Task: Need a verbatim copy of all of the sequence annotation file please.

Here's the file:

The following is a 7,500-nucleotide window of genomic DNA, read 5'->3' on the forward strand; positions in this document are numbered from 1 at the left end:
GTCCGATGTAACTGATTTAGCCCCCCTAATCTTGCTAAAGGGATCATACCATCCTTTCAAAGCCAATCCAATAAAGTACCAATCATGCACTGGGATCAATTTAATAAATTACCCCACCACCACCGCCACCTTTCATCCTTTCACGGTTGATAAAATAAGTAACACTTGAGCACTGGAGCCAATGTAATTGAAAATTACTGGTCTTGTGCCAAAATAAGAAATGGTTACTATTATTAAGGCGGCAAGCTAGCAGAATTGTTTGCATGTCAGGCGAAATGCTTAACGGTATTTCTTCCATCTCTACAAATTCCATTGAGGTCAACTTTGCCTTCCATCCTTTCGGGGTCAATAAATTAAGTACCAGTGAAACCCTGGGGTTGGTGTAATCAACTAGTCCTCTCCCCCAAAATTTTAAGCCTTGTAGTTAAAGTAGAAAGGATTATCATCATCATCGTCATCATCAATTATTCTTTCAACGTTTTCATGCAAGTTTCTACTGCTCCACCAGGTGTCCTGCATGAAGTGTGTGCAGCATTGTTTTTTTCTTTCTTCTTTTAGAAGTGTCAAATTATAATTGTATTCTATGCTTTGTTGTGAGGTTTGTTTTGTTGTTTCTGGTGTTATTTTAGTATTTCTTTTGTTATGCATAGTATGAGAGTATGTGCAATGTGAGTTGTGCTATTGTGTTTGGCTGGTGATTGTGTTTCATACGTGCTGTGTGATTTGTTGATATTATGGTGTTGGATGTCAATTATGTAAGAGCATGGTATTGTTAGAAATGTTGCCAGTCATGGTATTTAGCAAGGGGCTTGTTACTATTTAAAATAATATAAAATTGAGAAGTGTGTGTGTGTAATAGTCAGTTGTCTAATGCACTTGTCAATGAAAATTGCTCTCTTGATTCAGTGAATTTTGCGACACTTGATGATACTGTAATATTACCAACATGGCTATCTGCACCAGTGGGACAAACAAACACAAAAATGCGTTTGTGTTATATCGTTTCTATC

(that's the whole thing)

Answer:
The following is a 7,500-nucleotide window of genomic DNA, read 5'->3' on the forward strand; positions in this document are numbered from 1 at the left end:
GTCCGATGTAACTGATTTAGCCCCCCTAATCTTGCTAAAGGGATCATACCATCCTTTCAAAGCCAATCCAATAAAGTACCAATCATGCACTGGGATCAATTTAATAAATTACCCCACCACCACCGCCACCTTTCATCCTTTCACGGTTGATAAAATAAGTAACACTTGAGCACTGGAGCCAATGTAATTGAAAATTACTGGTCTTGTGCCAAAATAAGAAATGGTTACTATTATTAAGGCGGCAAGCTAGCAGAATTGTTTGCATGTCAGGCGAAATGCTTAACGGTATTTCTTCCATCTCTACAAATTCCATTGAGGTCAACTTTGCCTTCCATCCTTTCGGGGTCAATAAATTAAGTACCAGTGAAACCCTGGGGTTGGTGTAATCAACTAGTCCTCTCCCCCAAAATTTTAAGCCTTGTAGTTAAAGTAGAAAGGATTATCATCATCATCGTCATCATCAATTATTCTTTCAACGTTTTCATGCAAGTTTCTACTGCTCCACCAGGTGTCCTGCATGAAGTGTGTGCAGCATTGTTTTTTTCTTTCTTCTTTTAGAAGTGTCAAATTATAATTGTATTCTATGCTTTGTTGTGAGGTTTGTTTTGTTGTTTCTGGTGTTATTTTAGTATTTCTTTTGTTATGCATAGTATGAGAGTATGTGCAATGTGAGTTGTGCTATTGTGTTTGGCTGGTGATTGTGTTTCATACGTGCTGTGTGATTTGTTGATATTATGGTGTTGGATGTCAATTATGTAAGAGCATGGTATTGTTAGAAATGTTGCCAGTCATGGTATTTAGCAAGGGGCTTGTTACTATTTAAAATAATATAAAATTGAGAAGTGTGTGTGTGTAATAGTCAGTTGTCTAATGCACTTGTCAATGAAAATTGCTCTCTTGATTCAGTGAATTTTGCGACACTTGATGATACTGTAATATTACCAACATGGCTATCTGCACCAGTGGGACAAACAAACACAAAAATGCGTTTGTGTTATATCGTTTCTATC